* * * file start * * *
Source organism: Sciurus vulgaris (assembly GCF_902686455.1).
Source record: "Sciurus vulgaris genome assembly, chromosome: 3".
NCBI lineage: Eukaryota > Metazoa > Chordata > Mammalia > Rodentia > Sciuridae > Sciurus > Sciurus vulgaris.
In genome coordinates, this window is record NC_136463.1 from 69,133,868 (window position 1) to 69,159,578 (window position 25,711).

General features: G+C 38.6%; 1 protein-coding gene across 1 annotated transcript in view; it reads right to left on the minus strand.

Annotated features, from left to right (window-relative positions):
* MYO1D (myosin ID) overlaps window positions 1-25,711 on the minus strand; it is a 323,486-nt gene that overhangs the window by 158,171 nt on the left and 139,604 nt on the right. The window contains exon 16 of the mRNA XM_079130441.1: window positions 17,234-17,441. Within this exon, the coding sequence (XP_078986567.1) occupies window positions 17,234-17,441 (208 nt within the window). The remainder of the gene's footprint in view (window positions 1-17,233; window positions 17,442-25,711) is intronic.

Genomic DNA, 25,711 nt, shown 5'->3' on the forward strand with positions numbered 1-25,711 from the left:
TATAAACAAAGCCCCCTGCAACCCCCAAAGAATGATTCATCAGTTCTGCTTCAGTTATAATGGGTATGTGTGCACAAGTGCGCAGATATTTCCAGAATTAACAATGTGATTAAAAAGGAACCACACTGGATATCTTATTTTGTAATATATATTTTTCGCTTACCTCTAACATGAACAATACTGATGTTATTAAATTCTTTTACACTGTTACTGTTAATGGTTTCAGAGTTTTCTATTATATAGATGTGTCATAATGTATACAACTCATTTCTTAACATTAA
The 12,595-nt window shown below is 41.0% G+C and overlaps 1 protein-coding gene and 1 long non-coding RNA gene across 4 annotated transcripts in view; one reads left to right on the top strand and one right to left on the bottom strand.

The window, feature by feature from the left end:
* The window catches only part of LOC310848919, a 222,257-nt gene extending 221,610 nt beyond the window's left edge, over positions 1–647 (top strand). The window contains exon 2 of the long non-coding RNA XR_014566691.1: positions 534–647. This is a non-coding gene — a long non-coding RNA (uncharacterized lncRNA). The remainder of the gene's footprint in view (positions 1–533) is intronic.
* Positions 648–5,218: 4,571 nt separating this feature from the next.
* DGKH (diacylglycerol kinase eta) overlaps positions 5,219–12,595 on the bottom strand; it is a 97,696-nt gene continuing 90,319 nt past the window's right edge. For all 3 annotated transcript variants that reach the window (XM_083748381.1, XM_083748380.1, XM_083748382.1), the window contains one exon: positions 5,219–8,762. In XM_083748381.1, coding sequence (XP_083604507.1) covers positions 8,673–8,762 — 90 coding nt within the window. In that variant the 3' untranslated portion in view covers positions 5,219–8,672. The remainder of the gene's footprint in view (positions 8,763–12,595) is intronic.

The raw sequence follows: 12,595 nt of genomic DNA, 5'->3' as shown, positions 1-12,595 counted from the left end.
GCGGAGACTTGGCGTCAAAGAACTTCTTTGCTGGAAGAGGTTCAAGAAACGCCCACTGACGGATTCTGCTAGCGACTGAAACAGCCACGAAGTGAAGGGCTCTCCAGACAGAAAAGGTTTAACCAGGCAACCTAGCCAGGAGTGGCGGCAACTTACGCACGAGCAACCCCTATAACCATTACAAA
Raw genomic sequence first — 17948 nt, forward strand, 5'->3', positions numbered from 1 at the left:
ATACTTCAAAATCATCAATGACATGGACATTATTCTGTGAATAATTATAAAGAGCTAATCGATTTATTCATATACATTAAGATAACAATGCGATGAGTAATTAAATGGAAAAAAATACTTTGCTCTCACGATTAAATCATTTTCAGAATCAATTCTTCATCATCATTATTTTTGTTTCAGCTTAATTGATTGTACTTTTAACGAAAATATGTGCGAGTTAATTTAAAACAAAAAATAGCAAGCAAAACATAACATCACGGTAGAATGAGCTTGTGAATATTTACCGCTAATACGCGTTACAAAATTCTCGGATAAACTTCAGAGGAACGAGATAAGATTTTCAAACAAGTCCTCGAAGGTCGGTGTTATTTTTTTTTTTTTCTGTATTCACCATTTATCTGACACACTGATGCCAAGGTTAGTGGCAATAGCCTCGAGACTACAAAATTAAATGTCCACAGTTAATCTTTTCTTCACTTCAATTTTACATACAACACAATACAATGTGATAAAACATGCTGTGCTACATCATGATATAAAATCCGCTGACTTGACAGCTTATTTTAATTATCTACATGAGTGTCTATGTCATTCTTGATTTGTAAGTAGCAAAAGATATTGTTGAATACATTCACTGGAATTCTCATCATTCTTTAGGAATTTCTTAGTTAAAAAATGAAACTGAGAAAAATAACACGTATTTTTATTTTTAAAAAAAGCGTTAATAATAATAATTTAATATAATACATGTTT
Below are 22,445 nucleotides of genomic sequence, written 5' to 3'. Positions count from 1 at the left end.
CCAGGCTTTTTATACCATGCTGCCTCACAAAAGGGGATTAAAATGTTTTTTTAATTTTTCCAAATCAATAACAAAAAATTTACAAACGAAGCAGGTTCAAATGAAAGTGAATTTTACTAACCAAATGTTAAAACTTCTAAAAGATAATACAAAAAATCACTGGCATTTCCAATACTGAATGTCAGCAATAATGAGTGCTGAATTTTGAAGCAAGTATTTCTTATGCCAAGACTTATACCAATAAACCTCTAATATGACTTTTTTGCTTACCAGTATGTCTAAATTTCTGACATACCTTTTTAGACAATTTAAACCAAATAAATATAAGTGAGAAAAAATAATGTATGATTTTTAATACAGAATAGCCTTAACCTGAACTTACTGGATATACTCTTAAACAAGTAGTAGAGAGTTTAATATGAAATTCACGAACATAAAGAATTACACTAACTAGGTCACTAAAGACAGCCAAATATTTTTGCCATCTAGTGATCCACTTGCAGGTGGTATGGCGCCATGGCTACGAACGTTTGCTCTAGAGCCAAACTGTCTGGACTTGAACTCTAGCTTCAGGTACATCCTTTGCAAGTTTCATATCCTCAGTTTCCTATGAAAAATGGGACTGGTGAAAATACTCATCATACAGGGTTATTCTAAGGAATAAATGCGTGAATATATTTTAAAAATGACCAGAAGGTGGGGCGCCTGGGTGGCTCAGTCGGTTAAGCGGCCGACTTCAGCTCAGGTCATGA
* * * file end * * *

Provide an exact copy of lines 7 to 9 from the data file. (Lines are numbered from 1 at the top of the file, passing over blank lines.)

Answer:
* MYO1D (myosin ID) overlaps window positions 1-25,711 on the minus strand; it is a 323,486-nt gene that overhangs the window by 158,171 nt on the left and 139,604 nt on the right. The window contains exon 16 of the mRNA XM_079130441.1: window positions 17,234-17,441. Within this exon, the coding sequence (XP_078986567.1) occupies window positions 17,234-17,441 (208 nt within the window). The remainder of the gene's footprint in view (window positions 1-17,233; window positions 17,442-25,711) is intronic.

Genomic DNA, 25,711 nt, shown 5'->3' on the forward strand with positions numbered 1-25,711 from the left:
TATAAACAAAGCCCCCTGCAACCCCCAAAGAATGATTCATCAGTTCTGCTTCAGTTATAATGGGTATGTGTGCACAAGTGCGCAGATATTTCCAGAATTAACAATGTGATTAAAAAGGAACCACACTGGATATCTTATTTTGTAATATATATTTTTCGCTTACCTCTAACATGAACAATACTGATGTTATTAAATTCTTTTACACTGTTACTGTTAATGGTTTCAGAGTTTTCTATTATATAGATGTGTCATAATGTATACAACTCATTTCTTAACATTAA